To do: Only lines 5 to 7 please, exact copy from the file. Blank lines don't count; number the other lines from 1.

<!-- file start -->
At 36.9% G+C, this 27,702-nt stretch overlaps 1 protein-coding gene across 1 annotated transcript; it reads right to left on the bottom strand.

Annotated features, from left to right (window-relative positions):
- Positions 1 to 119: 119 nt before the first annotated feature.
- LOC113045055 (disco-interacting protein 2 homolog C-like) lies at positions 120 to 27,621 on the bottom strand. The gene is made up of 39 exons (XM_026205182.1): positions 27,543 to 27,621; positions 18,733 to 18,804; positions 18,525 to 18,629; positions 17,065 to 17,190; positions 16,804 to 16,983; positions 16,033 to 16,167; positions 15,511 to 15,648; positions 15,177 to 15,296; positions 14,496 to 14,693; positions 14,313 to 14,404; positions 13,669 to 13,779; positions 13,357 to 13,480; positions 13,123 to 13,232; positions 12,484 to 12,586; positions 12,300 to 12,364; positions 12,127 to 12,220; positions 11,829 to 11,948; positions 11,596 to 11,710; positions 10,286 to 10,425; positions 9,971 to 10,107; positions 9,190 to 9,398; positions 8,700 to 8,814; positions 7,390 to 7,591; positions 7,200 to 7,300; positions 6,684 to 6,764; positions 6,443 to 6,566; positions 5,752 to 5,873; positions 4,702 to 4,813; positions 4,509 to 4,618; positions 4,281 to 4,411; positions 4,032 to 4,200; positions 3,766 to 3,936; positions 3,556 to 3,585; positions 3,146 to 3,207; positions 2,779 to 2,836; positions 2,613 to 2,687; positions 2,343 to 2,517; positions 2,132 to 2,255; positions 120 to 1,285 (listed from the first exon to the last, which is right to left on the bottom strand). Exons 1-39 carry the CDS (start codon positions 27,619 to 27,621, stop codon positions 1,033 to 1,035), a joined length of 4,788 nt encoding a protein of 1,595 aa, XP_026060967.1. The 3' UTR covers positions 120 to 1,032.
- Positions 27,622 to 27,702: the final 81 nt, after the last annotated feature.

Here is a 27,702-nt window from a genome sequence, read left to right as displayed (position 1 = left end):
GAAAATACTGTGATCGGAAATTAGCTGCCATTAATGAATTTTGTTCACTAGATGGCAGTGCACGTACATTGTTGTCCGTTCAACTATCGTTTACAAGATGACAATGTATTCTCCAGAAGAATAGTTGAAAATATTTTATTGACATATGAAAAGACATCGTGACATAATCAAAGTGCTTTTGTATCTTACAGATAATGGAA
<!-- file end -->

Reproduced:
- Positions 27,622 to 27,702: the final 81 nt, after the last annotated feature.

Here is a 27,702-nt window from a genome sequence, read left to right as displayed (position 1 = left end):
GAAAATACTGTGATCGGAAATTAGCTGCCATTAATGAATTTTGTTCACTAGATGGCAGTGCACGTACATTGTTGTCCGTTCAACTATCGTTTACAAGATGACAATGTATTCTCCAGAAGAATAGTTGAAAATATTTTATTGACATATGAAAAGACATCGTGACATAATCAAAGTGCTTTTGTATCTTACAGATAATGGAA